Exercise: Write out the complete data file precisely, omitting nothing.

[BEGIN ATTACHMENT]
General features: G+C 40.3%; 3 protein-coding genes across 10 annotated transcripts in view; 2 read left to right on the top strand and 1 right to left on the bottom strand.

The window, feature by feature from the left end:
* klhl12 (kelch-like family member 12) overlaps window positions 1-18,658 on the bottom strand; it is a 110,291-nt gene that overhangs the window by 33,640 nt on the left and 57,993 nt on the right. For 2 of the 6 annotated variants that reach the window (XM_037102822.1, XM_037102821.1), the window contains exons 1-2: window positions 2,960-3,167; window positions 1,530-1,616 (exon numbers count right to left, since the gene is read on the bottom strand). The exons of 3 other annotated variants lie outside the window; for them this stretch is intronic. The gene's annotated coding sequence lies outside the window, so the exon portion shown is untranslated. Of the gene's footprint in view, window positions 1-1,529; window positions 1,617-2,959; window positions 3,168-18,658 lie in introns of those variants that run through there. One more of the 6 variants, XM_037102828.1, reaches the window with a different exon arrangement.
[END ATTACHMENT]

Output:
General features: G+C 40.3%; 3 protein-coding genes across 10 annotated transcripts in view; 2 read left to right on the top strand and 1 right to left on the bottom strand.

The window, feature by feature from the left end:
* klhl12 (kelch-like family member 12) overlaps window positions 1-18,658 on the bottom strand; it is a 110,291-nt gene that overhangs the window by 33,640 nt on the left and 57,993 nt on the right. For 2 of the 6 annotated variants that reach the window (XM_037102822.1, XM_037102821.1), the window contains exons 1-2: window positions 2,960-3,167; window positions 1,530-1,616 (exon numbers count right to left, since the gene is read on the bottom strand). The exons of 3 other annotated variants lie outside the window; for them this stretch is intronic. The gene's annotated coding sequence lies outside the window, so the exon portion shown is untranslated. Of the gene's footprint in view, window positions 1-1,529; window positions 1,617-2,959; window positions 3,168-18,658 lie in introns of those variants that run through there. One more of the 6 variants, XM_037102828.1, reaches the window with a different exon arrangement.